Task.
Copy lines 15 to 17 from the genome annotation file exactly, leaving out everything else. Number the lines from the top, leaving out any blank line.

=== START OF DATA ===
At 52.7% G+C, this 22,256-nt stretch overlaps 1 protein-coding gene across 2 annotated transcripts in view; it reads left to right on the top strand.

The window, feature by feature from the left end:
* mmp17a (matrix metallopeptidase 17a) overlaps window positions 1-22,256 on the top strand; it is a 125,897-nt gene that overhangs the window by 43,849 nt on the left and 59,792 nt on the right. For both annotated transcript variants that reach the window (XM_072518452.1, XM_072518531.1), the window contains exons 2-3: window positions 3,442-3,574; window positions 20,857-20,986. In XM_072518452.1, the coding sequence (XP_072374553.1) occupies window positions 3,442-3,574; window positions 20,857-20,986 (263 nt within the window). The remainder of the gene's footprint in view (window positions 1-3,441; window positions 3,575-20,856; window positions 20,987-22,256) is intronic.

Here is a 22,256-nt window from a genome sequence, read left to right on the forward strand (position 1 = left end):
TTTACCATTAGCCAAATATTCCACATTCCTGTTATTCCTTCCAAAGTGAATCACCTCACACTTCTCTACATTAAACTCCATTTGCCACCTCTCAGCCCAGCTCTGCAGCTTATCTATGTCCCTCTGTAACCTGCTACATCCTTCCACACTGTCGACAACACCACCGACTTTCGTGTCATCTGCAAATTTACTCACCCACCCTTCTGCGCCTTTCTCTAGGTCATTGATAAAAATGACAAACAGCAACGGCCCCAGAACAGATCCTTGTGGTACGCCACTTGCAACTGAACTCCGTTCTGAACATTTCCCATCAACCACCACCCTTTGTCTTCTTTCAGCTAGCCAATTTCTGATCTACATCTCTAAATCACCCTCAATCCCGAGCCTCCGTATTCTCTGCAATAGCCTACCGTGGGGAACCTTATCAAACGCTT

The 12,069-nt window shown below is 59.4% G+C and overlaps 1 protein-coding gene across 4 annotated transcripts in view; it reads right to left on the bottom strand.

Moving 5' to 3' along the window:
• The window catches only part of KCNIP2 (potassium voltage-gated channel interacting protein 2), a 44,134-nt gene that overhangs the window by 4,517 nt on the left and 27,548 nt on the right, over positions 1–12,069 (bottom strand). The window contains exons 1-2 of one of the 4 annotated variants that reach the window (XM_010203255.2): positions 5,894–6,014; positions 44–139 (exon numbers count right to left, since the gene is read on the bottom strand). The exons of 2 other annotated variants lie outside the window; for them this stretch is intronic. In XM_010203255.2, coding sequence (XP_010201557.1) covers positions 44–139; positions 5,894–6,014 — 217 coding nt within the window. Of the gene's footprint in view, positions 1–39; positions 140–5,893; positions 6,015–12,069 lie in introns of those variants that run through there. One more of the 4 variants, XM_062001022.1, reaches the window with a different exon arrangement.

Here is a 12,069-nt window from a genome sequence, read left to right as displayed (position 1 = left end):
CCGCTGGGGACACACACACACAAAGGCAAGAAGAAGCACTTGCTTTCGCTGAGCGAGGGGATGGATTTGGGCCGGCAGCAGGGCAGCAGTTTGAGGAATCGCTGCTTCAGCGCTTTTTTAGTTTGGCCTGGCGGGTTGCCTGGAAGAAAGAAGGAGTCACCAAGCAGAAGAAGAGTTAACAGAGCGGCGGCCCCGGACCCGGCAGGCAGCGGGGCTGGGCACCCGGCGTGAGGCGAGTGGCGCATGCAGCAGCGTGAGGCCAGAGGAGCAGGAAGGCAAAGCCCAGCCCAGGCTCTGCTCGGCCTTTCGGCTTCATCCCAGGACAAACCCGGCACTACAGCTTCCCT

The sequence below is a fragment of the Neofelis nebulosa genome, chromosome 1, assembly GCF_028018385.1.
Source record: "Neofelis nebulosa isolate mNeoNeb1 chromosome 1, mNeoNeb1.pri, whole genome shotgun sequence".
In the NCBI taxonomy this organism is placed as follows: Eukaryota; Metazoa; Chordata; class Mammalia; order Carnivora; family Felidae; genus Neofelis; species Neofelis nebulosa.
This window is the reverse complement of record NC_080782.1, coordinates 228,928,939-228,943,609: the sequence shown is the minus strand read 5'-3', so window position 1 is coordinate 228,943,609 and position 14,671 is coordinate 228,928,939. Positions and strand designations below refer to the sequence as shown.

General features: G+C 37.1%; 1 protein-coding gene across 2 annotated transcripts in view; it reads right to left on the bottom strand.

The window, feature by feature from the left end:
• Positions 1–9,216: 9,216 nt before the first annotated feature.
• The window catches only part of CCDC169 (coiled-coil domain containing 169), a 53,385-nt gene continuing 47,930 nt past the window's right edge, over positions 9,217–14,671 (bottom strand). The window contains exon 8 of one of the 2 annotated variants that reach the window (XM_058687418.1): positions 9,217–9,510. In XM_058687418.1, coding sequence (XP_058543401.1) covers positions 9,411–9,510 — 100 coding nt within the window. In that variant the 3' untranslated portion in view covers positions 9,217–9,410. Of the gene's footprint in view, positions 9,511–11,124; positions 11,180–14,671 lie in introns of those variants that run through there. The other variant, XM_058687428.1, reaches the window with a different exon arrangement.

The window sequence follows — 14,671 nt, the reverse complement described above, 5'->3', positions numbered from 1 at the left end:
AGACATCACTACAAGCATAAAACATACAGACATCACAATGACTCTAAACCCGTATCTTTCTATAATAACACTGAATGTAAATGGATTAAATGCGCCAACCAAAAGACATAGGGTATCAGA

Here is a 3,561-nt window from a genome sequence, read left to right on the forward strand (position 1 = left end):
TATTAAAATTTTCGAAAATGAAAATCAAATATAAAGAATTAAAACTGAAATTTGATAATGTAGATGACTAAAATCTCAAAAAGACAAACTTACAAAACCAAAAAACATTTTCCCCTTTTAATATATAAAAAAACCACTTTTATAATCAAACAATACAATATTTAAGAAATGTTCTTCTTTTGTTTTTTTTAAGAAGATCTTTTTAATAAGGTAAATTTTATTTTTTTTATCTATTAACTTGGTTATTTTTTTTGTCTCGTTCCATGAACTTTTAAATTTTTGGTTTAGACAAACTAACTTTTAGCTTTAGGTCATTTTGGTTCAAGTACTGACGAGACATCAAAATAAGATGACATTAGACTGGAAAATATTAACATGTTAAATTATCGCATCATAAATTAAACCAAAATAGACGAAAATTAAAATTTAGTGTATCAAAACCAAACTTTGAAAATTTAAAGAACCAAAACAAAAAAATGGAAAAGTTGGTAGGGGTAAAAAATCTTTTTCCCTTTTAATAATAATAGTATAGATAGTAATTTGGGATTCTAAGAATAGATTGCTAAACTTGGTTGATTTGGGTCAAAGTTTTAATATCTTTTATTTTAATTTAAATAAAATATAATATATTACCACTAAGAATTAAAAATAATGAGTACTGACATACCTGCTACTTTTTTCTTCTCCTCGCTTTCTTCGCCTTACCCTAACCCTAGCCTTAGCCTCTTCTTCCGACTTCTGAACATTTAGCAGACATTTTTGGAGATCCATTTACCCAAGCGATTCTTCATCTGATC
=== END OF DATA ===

General features: G+C 37.1%; 1 protein-coding gene across 2 annotated transcripts in view; it reads right to left on the bottom strand.

The window, feature by feature from the left end:
• Positions 1–9,216: 9,216 nt before the first annotated feature.